Explaining my Masters Program has never been easy.  Most people have never heard of Media Literacy Education, and very few can imagine what sort of a career I can make of it.  I admit I am still sorting out the career aspect.  Most of my cohort are school teachers who get an extra teaching credential and a pay raise for completing this program.  There are not a lot of non-entrepreneurial options for me besides pursuing a PhD, and that is not an imminent possibility.  I am perpetually exploring my options for part-time work, since raising 4 young children and running a household keeps me plenty busy.  I know I'm in a position of tremendous privilege; to be able to pursue a degree that does not necessarily increase my employment options or job security, but rather to study things that I care deeply about and then work to find a way to implement them into my career track.

According to the National Association for Media Literacy Education (NAMLE), the vision of Media Literacy is to "help individuals of all ages develop the habits of inquiry and skills of expression that they need to be critical thinkers, effective communicators and active citizens in today’s world. They have broken that vision down into 6 key principles (with a number of sub-principles) in a document I've spent way too much time with: the Core Principles of Media Literacy Education.   If I can summarize that with any efficacy (below), then I'll have explained what media literacy is.  One hang-up that I've developed is that despite NAMLE's claim to be concerned with individuals of all ages, they spend nearly all of their resources targeting public K-12 education.  I'm of the opinion that informed and engaged parents and teachers ought hopefully to be helping one another in an attempt to prepare children to engage with the world in constructive ways.  I would like to see NAMLE engage with parents as a doubly-valuable target demographic.  Media literate parents are more likely to raise media-literate children.  This is part of my motivation for studying parents (mothers, in particular) in my masters' thesis.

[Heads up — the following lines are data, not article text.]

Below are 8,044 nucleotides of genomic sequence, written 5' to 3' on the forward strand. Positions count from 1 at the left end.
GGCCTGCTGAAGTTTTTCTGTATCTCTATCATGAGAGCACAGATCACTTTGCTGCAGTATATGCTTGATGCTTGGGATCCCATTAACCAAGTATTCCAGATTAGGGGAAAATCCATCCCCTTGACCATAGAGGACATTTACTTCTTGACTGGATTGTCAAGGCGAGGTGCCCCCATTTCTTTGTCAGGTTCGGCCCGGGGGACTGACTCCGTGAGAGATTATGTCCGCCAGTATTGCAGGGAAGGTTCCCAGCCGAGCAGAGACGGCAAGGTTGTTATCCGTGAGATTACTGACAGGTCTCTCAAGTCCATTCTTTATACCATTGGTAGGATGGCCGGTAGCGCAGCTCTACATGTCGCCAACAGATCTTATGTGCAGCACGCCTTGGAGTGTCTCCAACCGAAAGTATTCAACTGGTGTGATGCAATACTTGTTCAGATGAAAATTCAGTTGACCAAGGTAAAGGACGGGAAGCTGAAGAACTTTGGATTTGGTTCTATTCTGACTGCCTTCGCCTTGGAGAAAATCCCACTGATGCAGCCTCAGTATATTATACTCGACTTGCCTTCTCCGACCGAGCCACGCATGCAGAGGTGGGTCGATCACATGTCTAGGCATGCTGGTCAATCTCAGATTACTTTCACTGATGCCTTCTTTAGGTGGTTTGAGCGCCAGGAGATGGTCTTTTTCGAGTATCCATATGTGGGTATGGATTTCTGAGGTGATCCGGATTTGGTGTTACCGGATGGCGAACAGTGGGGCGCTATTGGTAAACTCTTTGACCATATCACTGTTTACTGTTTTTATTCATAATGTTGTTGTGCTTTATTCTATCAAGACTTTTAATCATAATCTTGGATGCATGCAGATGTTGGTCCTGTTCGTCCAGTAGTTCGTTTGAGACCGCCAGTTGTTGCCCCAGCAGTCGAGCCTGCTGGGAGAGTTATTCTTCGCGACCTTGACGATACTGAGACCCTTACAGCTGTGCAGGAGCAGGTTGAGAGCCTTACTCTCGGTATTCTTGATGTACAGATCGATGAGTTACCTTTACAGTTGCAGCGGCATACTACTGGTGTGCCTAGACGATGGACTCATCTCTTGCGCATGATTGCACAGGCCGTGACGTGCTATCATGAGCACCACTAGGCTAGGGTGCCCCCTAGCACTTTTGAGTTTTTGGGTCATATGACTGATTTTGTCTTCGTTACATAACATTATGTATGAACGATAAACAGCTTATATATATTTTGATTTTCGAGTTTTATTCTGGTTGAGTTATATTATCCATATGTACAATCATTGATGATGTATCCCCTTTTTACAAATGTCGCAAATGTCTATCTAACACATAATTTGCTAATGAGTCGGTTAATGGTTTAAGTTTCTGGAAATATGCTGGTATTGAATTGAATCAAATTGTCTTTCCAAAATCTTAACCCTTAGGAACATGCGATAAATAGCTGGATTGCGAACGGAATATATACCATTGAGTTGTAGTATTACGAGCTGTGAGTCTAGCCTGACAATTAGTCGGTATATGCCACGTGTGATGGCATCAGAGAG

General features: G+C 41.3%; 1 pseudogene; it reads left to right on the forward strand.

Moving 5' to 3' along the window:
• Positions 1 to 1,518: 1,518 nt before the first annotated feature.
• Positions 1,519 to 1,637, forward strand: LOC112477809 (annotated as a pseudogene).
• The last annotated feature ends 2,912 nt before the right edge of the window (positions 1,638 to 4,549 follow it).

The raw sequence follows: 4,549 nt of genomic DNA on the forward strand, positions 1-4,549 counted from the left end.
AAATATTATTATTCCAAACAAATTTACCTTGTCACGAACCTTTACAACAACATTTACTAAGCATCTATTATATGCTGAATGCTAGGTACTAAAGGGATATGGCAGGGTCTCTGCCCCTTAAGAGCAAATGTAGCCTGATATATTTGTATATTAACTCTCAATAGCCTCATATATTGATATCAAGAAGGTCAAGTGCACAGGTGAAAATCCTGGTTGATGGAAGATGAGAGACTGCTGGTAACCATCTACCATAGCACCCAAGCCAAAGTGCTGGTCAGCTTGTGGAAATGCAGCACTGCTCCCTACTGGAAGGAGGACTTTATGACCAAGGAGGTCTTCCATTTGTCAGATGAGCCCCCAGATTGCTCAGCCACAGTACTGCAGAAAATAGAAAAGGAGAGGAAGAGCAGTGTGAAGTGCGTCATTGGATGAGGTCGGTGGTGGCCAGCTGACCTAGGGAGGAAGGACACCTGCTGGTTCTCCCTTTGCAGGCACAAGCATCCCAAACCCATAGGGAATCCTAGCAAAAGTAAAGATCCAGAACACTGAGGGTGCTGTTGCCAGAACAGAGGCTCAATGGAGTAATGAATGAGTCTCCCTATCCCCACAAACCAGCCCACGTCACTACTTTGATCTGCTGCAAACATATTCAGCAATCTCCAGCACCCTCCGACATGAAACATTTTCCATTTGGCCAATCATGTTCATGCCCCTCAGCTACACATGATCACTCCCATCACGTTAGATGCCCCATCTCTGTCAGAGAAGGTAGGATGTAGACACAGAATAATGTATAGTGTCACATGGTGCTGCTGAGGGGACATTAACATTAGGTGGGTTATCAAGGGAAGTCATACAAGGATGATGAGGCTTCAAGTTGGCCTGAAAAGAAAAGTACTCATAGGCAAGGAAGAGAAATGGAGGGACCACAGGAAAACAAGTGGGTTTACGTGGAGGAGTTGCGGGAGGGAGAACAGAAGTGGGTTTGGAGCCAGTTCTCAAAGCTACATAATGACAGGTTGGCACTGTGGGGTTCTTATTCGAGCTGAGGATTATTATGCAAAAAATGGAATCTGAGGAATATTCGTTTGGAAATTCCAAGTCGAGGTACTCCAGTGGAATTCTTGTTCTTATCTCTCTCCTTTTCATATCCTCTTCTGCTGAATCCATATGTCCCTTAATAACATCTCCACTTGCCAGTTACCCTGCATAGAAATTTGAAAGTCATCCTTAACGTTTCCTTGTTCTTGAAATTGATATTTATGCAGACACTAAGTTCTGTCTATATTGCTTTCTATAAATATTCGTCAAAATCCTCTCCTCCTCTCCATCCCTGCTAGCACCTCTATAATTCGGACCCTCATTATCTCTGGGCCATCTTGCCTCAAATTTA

The first principle of media literacy is that it requires an active inquiry and critical thinking about the messages we receive and create.  Similar to how print literacy involves asking questions about authorship and intent, and arriving at thoughtful conclusions about how one chooses to engage with the text and its ideology. Critical thinking does not mean being cynical or unkind, but involves discernment, and asking lots of questions about where a piece of media is coming from and why it was created.  Critical thinking is best taught by example, and is a difficult habit to teach to individuals  who are more set in their ways and defensive about their media habits.